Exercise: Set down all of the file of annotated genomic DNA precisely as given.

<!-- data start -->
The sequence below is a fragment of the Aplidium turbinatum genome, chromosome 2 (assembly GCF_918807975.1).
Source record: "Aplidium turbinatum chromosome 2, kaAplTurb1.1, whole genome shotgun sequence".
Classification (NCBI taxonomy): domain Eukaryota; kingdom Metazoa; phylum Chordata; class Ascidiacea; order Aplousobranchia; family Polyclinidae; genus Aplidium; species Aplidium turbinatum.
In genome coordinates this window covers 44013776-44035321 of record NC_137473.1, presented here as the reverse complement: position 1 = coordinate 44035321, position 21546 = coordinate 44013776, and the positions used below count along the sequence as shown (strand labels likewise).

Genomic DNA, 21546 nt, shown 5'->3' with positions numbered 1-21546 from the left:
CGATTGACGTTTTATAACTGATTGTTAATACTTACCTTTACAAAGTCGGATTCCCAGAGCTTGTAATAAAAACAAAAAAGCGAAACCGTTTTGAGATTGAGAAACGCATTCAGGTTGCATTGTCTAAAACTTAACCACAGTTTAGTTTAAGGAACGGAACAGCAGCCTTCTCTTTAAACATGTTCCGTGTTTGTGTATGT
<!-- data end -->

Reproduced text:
The sequence below is a fragment of the Aplidium turbinatum genome, chromosome 2 (assembly GCF_918807975.1).
Source record: "Aplidium turbinatum chromosome 2, kaAplTurb1.1, whole genome shotgun sequence".
Classification (NCBI taxonomy): domain Eukaryota; kingdom Metazoa; phylum Chordata; class Ascidiacea; order Aplousobranchia; family Polyclinidae; genus Aplidium; species Aplidium turbinatum.
In genome coordinates this window covers 44013776-44035321 of record NC_137473.1, presented here as the reverse complement: position 1 = coordinate 44035321, position 21546 = coordinate 44013776, and the positions used below count along the sequence as shown (strand labels likewise).

Genomic DNA, 21546 nt, shown 5'->3' with positions numbered 1-21546 from the left:
CGATTGACGTTTTATAACTGATTGTTAATACTTACCTTTACAAAGTCGGATTCCCAGAGCTTGTAATAAAAACAAAAAAGCGAAACCGTTTTGAGATTGAGAAACGCATTCAGGTTGCATTGTCTAAAACTTAACCACAGTTTAGTTTAAGGAACGGAACAGCAGCCTTCTCTTTAAACATGTTCCGTGTTTGTGTATGT